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Monday, May 27, 2019

Michael Austin's Enemies, and What He Says About Them

[Cross-posted to By Common Consent]

Michael Austin (who, for the record, is an old and close friend) does not fit most people's stereotype of a "patriot," the sort of person would would proudly fly an American flag and attend parades on Memorial Day. After all, he's an academic, a cosmopolitan, a liberal Democrat, a scholar of 17th-century English rhetoric, Mormon environmentalism, world literature, and the book of Job; when he wrote an earlier book about the Founding Fathers, it was entirely about how right-wing patriots completely misunderstand them. So it would be easy to assume that Michael's attachment to the idea of "America" would be distant, contextual, and intellectual at best.

That assumption would be wrong--or mostly wrong, anyway. You'd very likely be correct about the flag and the parades. But Michael's latest book, We Must Not Be Enemies: Restoring America's Civic Tradition, makes it clear that his attachment to--indeed, his "belief" in--the civic idea of America is both serious and strong. As long as I've known the man, it surprised me to see in these pages so much genuine passion and concern over the direction of the United States at the present moment. When he takes a line from the famous closing paragraph of Abraham Lincoln's First Inaugural Address--"We are not enemies, but friends. We must not be enemies"--as his title, he really means it: he really believes that America's liberal democracy both provides a vital opportunity for, and levies upon us all a specific demand for, friendship. That friendship is, in his view, essential to America's "civic tradition"; democratic legitimacy in the American state--to say nothing of good government--is impossible without it.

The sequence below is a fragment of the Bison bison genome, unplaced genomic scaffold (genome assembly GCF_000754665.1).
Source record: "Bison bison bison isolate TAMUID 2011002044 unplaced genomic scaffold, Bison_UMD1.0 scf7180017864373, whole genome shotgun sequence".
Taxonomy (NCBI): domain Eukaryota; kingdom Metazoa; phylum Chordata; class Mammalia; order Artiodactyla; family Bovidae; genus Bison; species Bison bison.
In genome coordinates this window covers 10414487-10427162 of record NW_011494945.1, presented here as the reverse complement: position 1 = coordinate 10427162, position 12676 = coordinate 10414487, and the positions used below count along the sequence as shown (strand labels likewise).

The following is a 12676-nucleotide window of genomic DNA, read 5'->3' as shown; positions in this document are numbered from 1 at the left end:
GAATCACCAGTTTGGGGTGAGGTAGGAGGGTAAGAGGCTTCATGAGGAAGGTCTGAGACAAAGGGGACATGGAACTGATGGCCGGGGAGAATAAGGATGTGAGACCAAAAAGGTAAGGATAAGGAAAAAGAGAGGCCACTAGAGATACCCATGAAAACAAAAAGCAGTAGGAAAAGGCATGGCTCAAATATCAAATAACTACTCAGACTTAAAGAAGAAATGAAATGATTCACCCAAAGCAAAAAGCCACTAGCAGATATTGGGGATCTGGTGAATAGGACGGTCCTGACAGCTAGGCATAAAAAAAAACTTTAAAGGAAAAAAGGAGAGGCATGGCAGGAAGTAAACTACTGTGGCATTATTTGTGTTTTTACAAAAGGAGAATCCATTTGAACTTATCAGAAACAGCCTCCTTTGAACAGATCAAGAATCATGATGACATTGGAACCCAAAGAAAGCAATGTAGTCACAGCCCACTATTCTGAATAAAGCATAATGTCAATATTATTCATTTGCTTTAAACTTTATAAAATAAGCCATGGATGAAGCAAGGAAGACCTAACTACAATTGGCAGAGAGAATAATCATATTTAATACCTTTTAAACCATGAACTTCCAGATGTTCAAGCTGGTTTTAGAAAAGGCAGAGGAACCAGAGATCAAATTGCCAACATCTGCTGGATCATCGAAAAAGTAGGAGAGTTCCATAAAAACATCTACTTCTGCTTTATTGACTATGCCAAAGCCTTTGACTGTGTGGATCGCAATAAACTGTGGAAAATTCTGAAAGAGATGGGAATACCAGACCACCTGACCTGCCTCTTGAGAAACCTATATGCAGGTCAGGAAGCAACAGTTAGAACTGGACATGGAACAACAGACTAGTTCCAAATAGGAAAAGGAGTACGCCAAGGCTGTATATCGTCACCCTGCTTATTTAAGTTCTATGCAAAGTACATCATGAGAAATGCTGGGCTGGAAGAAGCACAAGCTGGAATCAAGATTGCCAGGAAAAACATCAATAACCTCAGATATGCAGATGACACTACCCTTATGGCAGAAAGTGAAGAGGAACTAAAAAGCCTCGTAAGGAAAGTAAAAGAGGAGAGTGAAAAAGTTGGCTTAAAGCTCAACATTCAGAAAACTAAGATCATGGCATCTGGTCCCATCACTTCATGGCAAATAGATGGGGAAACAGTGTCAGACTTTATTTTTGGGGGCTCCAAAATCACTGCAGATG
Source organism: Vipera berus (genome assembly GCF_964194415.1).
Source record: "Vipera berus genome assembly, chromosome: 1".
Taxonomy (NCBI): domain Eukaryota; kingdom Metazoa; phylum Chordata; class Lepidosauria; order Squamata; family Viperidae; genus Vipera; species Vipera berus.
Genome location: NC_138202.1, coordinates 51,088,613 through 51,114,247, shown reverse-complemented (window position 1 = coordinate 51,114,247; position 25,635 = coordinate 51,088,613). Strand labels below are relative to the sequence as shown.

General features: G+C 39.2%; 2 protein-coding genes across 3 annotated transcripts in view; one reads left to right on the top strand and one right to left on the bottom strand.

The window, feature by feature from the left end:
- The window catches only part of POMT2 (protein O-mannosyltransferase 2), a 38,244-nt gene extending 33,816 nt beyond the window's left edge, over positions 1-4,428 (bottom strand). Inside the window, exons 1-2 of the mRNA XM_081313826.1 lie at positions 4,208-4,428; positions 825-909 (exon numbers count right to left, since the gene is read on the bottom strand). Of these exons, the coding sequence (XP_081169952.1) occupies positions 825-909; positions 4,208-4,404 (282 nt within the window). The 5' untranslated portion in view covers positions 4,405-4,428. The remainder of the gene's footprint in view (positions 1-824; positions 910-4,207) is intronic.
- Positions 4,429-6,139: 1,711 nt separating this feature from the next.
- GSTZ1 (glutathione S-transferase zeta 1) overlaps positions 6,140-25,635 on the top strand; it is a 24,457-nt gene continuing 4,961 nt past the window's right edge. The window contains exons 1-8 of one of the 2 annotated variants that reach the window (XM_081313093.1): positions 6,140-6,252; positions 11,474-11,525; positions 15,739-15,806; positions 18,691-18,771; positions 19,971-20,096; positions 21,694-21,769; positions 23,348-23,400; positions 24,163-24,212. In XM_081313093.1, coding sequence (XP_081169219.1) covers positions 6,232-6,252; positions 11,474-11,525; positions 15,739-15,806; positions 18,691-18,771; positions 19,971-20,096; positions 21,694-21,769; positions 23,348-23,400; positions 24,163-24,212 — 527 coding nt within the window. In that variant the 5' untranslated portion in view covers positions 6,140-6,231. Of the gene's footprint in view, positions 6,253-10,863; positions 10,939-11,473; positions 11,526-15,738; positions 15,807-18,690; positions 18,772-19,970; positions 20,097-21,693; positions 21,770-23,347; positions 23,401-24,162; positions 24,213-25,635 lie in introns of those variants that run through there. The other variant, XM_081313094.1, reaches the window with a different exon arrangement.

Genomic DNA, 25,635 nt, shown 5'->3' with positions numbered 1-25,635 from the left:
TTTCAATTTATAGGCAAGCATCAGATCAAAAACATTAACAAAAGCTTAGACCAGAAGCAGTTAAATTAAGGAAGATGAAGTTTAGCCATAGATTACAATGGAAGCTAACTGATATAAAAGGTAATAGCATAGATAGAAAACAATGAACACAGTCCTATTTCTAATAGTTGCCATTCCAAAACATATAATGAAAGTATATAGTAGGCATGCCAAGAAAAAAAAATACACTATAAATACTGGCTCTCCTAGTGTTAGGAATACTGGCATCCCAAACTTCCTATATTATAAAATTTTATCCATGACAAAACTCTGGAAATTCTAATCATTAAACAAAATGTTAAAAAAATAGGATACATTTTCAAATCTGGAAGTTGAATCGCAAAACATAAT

Joseph Smith, the founder of the religious tradition that Michael and I share, famously stated that "friendship" is a "foundational principle," a "revolution" that could "civilize the world." This is not the sort of friendship that Michael is talking about. He does not conceive of the United States as a family or a community characterized by--or one that needs to be characterized by--deep senses of affection or charity; indeed, he starts his book out making it clear that he is not talking about how we all need to be nicer, or how we need to change the U.S. Constitution in a more communitarian or participatory direction, or how we just need to figure out who is worthy of friendship and who isn't. Michael instead proposes that the friendship which America needs is "civic friendship," and he uses Lincoln and a great many other historical examples--from the long, once broken, ultimately repaired friendship of John Adams and Thomas Jefferson; to Preston Brook's violent response to Charles Sumner's furious speech in the Senate against slavery; to the little known story of President Chester Arthur's willingness to change his mind, profoundly improve the functioning of America's bureaucracy, and accept the political consequences--to flesh out his idea. At its heart, Michael's civic friendship means taking seriously the long-term interests of one's fellow citizens--whether or not one agrees with, or can even barely tolerate, those citizens or their respective interests--simply as a matter of justice. The operation of the American democratic system, as he sees it, depends upon our use of persuasion, and our willingness to endure persuasion's frequent failures, as we debate and disagree about how to govern ourselves. To give up on persuasion means, for Michael, to deny the justice encoded in the democratic principles at the heart of our system (principles which, as he regularly acknowledges, emerged and continue to emerge only through much struggle, argument, and time), and instead simply accept that those you disagree with are your enemies, worthy only of being punched (at best).